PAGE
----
Heinz Hemrich (1923 – 8 December 2009) was a German sculptor.
Born in Schwäbisch Hall, Hemrich performed military service (including a period in captivity) from 1942 to 1945. He studied from 1946 to 1951 at the Kunstschule Mainz (Art School Mainz), the Kunstakademie Stuttgart (Stuttgart Art Academy) and the Darmstädter Werkkunstschule (Arts and Crafts School in Darmstadt). From 1951 to 1953 he was assistant at the Technische Hochschule Darmstadt (Technical University of Darmstadt) and a freelance sculptor from 1953. In 1963 he took a teaching position at the Kunsthochschule Mainz (State University of Arts and Crafts Mainz). From 1973 he worked at the Johannes Gutenberg University in Mainz, first as a lecturer and later as a professor. Among his students was Karlheinz Oswald. Hemrich was from 1957 a member of the Darmstädter Sezession and participated in several of its exhibitions.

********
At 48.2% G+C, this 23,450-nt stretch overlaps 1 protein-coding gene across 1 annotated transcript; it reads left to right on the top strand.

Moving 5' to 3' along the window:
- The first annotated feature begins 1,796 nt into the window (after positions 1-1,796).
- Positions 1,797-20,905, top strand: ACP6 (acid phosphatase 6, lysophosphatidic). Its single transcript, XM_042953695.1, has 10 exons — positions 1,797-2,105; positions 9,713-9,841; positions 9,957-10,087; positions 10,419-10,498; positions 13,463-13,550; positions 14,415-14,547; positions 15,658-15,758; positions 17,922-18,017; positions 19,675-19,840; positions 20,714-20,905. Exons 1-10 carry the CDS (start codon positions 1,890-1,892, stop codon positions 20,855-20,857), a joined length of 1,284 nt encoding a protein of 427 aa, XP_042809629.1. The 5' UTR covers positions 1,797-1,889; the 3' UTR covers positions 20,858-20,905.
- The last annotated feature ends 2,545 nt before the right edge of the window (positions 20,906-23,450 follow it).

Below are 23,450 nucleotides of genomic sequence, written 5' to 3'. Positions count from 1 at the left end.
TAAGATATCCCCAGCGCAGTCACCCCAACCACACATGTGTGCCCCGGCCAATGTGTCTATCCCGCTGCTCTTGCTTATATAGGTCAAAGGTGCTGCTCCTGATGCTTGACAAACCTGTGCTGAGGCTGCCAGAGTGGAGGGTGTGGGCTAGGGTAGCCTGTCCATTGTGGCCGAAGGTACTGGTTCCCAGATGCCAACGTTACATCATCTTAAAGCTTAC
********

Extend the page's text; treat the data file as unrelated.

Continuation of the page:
Hemrich executed numerous commissions for public buildings such as universities, churches and schools. His focus was Percent for Art and small sculptural works. In 1963/64 he created new concrete buttresses with symbolic representations of civic history for St. Christoph, Mainz, where Johannes Gutenberg was baptised and which was damaged in World War II. For the Protestant Auferstehungskirche (Resurrection Church) in Mainz, he took the late medieval motif of a pictured Bible and redesigned it as a concrete frieze.Fritz Richard Barran: Kunst am Bau heute: Wandbild, Relief und Plastik in der Baukunst der Gegenwart, J. Hoffmann, 1964, p. 162